Am Samstag, 6. Mai 2017 01:38:13 UTC+2 schrieb Michael Gersten:
>
>
> I admit that I did not follow this. So please clarify for me. 
>

It would certainly help if you could forget about this Mikado thing for a 
while.

To make this forgetting easier, here are some statistics: a diff of 750.000 
lines has perhaps 5% problematic areas. That's 37500 lines. Let's guess 
every problematic area has 20 lines of code on average. That means you have 
to try, note and roll back 1875 times. 10 minutes for each try and 18750 
minutes or 312 hours or ~2 months have passed. Still not a single area 
fixed, much less all these areas put together.

Instead, let's look at what rebasing does. Git documentation mentions such 
procedures as "working with topic branches"

    A---B---C---D---E---......---ZX---ZY---ZZ  master
         \
          1---2---3---......---4378---4379  subsystem

The usual rebase would be to do a

  git checkout subsystem
  git rebase master

With extremely large branches, this won't work. You'd get all the conflicts 
you'd get with a merge, too.

Accordingly, let's try in small steps:

  git checkout subsystem
  git rebase C

You see the advantage?

 - Code changes to branch subsystem are small. Only what commit C changes 
on the other branch.
 - Code changes applying flawlessly get resolved by Git automatically. No 
need to start the code editor.
 - As changes are small, conflicts appearing are small, too. Accordingly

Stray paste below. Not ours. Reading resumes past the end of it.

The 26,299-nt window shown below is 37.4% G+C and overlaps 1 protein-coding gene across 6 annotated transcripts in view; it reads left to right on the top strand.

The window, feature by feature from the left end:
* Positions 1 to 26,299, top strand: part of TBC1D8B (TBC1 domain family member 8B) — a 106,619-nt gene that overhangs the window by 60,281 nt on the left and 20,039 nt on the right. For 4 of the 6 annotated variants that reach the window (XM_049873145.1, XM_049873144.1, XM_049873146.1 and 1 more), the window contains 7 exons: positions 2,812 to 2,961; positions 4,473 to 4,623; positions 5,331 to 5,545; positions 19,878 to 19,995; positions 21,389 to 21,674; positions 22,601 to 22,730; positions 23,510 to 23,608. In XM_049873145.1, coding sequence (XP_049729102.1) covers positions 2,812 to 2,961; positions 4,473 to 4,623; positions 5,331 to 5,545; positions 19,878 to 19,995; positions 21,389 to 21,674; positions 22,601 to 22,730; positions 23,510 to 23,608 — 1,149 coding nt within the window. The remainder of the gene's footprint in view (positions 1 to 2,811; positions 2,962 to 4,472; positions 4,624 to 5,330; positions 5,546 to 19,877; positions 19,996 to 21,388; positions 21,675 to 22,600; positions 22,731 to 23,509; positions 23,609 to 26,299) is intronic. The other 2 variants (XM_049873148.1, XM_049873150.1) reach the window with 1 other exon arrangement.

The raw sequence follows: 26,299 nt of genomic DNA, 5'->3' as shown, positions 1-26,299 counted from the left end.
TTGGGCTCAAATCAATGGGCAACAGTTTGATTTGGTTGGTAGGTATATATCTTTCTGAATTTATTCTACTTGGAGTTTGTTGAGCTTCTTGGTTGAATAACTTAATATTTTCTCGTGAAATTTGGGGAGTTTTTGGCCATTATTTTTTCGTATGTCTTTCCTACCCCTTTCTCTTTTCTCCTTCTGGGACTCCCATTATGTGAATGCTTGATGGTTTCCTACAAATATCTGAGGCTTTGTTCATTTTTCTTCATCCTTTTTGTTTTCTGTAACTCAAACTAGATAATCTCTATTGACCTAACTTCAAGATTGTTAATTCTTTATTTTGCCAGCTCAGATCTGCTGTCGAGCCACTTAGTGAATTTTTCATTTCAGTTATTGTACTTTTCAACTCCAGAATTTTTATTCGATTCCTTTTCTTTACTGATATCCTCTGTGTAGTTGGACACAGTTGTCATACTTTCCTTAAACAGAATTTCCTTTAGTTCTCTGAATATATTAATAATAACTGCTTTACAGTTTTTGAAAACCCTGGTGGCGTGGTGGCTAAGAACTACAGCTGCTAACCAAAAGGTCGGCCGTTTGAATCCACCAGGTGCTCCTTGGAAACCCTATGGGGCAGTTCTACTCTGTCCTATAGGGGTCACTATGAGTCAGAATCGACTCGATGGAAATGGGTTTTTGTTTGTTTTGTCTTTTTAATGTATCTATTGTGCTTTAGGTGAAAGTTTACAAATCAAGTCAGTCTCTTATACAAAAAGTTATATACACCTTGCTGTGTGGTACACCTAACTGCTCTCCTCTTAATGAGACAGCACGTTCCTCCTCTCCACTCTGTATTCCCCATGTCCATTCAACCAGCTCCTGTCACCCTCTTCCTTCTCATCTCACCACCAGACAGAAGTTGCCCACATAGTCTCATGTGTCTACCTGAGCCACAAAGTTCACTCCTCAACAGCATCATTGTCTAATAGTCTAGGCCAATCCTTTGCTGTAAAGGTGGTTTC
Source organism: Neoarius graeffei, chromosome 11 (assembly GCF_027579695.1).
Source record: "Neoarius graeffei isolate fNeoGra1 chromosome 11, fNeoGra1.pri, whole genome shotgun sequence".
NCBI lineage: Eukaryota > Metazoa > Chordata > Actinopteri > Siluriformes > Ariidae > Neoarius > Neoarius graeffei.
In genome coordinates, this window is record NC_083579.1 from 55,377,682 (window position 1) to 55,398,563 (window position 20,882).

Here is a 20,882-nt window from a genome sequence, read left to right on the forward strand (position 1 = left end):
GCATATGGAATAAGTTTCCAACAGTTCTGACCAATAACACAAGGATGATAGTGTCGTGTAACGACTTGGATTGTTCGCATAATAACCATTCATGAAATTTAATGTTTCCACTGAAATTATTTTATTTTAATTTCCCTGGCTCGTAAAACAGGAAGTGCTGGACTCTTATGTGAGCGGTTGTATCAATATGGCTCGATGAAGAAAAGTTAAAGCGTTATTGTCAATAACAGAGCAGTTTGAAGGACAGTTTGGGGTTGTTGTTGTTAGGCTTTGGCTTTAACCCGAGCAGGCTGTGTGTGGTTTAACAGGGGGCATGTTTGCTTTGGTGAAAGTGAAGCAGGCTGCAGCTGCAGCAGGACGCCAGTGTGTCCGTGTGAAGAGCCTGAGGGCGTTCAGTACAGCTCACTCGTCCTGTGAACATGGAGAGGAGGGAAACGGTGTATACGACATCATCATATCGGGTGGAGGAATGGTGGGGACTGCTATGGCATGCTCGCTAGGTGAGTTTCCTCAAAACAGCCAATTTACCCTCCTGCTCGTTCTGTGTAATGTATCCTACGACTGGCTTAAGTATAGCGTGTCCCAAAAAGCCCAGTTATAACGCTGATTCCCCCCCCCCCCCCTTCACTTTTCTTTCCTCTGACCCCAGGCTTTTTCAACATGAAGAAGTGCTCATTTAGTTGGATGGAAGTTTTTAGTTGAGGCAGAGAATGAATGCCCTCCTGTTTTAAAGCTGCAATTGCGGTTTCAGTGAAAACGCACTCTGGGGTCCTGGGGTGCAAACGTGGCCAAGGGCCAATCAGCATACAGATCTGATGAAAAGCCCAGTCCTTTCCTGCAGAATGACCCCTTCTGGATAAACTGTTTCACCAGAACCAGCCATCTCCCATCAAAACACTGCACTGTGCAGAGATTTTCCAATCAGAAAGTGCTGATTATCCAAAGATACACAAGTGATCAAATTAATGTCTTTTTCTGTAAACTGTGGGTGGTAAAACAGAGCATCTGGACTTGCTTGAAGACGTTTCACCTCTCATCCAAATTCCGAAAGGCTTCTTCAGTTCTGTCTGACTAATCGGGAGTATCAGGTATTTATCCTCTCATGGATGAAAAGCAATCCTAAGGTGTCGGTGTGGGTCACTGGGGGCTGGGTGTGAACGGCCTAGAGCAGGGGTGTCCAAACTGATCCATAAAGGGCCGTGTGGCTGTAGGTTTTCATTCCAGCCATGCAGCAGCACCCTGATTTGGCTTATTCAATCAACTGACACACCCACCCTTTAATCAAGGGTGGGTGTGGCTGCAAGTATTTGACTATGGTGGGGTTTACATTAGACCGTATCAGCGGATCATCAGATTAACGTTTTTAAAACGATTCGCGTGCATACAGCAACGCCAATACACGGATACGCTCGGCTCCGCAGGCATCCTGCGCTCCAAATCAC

they're easy to solve.
 - Because commit C is (hopefully) focussed on one topic, testing is much 
easier. One has to test just the changed code section.
 - If conflicts appear during the rebase, one can look at what each of the 
branches changed at the conflict point to find a good resolution.
 - If things end up in a mess, rolling back is a simple as 'git rebase 
--abort'.
 - If the rebase succeeds, but code still breaks, one knows pretty exactly 
where to search for the bug: these changes in commit C.
 - In case one still fears to mess up, making a branch copy as backup is 
trivial.
 - After each rebase step, code compiles and works.
 - Once such a rebase step is done, problems solved never re-appear. No 
need to take notes, no need to remember something, no need to solve a 
problem twice.

With such a small rebase done, the repo looks like this, the dangling end 
of branch 'master' is one commit shorter:

    A---B---C---D---E---......---ZX---ZY---ZZ  master
             \
              1---2---3---......---4378---4379  subsystem

That's about as quick and easy as one can make such a task. With one rebase 
done, next ones follow:

  git rebase D
  git rebase E
  ... ...

Up until one can do a final 'git rebase master'.


The benefit of Mikado's "always rollback" approach is that you can continue 
> making fixes/updates/improvements.


Always rolling back means you always start from scratch. "Taking a note" is 
no solution. It's just a note.

 

> NB: Do not assume that "you don't need to document". Large projects, 
> multiple people, long time (enough to forget something), all add up to 
> "Document, document, document".
>

I conflicts appear during a step-rebase, one can write notes right into the 
commit message.

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